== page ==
Certain aspects of the present invention include process steps and instructions described herein in the form of an algorithm. It should be noted that the process steps and instructions of the present invention could be embodied in software, firmware or hardware, and when embodied in software, could be downloaded to reside on and be operated from different platforms used by real time network operating systems.
The present invention also relates to an apparatus for performing the operations herein. This apparatus may be specially constructed for the required purposes, or it may comprise a general-purpose computer selectively activated or reconfigured by a computer program stored in the computer. Such a computer program may be stored in a computer readable storage medium, such as, but is not limited to, any type of disk including floppy disks, optical disks, CD-ROMs, magnetic-optical disks, read-only memories (ROMs), random access memories (RAMs), EPROMs, EEPROMs, magnetic or optical cards, application specific integrated circuits (ASICs), or any type of media suitable for storing electronic instructions, and each coupled to a computer system bus. Furthermore, the computers referred to in the specification may include a single processor or may be architectures employing multiple processor designs for increased computing capability.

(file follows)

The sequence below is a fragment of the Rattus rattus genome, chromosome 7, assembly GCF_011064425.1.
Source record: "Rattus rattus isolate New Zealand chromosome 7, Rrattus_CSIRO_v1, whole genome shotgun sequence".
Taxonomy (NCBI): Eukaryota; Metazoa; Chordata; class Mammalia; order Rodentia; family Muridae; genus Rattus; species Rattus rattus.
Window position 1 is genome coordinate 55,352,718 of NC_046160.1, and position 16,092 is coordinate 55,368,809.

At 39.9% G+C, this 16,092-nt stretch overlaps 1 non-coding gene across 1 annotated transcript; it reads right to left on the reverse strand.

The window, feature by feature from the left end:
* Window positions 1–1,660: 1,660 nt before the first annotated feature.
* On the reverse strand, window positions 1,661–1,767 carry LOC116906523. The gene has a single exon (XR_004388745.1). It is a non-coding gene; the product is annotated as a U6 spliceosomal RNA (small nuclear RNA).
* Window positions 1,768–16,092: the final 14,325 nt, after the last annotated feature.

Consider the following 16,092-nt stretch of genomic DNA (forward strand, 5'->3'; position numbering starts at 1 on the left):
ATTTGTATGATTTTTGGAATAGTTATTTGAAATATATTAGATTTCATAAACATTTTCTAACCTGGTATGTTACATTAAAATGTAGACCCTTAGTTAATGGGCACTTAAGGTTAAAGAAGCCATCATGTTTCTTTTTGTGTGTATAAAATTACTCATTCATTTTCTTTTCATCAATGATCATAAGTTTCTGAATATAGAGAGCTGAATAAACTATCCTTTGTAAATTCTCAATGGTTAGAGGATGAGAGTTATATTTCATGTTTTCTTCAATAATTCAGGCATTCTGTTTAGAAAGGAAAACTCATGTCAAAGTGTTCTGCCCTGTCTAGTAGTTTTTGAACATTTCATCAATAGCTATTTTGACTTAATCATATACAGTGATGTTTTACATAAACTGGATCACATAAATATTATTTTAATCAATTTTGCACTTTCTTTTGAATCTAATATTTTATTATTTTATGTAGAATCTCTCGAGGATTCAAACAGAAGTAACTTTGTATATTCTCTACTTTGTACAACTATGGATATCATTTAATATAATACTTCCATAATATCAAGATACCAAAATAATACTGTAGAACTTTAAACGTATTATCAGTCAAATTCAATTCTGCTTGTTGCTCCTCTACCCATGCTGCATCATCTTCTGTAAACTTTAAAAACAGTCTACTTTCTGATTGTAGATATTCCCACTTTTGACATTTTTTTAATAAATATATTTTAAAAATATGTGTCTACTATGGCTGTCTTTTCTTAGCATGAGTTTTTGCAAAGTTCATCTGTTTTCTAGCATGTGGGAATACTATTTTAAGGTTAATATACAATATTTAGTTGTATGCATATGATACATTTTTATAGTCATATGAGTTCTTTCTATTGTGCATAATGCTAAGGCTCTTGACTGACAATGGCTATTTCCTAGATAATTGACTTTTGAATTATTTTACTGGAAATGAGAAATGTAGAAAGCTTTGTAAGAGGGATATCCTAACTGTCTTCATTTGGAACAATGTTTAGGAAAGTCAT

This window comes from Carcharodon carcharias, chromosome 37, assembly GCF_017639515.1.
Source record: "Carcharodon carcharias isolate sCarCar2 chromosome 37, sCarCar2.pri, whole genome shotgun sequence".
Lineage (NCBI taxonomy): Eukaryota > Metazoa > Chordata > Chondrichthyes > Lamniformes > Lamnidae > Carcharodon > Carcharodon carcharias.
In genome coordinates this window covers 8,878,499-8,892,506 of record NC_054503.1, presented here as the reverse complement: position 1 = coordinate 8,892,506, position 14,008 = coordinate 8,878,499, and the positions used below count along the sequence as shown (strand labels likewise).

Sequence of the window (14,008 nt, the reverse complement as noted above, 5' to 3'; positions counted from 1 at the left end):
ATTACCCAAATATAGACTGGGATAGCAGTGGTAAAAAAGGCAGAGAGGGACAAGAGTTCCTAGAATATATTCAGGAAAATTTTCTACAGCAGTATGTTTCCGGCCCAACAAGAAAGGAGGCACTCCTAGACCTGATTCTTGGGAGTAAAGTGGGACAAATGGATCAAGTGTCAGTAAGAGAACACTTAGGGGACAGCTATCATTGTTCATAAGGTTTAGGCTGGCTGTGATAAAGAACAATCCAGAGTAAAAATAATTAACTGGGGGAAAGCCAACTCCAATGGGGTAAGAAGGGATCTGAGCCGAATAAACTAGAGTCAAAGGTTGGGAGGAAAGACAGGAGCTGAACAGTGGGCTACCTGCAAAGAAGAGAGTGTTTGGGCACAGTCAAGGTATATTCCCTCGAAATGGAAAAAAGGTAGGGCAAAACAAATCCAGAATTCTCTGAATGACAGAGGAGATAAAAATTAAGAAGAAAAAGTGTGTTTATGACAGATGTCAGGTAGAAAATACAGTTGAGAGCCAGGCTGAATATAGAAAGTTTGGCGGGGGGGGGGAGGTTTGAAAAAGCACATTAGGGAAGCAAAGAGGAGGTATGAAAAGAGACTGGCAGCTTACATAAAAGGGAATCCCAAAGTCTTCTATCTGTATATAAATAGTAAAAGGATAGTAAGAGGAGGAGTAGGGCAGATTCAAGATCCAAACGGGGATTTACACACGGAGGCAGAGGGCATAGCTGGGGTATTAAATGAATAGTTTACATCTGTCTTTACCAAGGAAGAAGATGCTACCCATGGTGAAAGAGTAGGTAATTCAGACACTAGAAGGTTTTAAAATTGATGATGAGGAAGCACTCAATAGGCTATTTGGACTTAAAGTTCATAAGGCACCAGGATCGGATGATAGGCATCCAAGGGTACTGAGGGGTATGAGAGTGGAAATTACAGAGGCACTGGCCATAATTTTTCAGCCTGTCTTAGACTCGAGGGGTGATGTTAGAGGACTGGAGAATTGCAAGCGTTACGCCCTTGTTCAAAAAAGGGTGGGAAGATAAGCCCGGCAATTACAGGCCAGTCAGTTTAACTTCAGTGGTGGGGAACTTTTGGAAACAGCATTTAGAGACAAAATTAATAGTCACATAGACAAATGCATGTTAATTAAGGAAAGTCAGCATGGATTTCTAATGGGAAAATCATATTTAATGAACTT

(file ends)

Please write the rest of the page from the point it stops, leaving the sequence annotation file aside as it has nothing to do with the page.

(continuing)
The algorithms and displays presented herein are not inherently related to any particular computer or other apparatus. Various general-purpose systems may also be used with programs in accordance with the teachings herein, or it may prove convenient to construct more specialized apparatus to perform the required method steps. The required structure for a variety of these systems will appear from the description above. In addition, the present invention is not described with reference to any particular programming language. It is appreciated that a variety of programming languages may be used to implement the teachings of the present invention as described herein, and any references to specific languages are provided for disclosure of enablement and best mode of the present invention.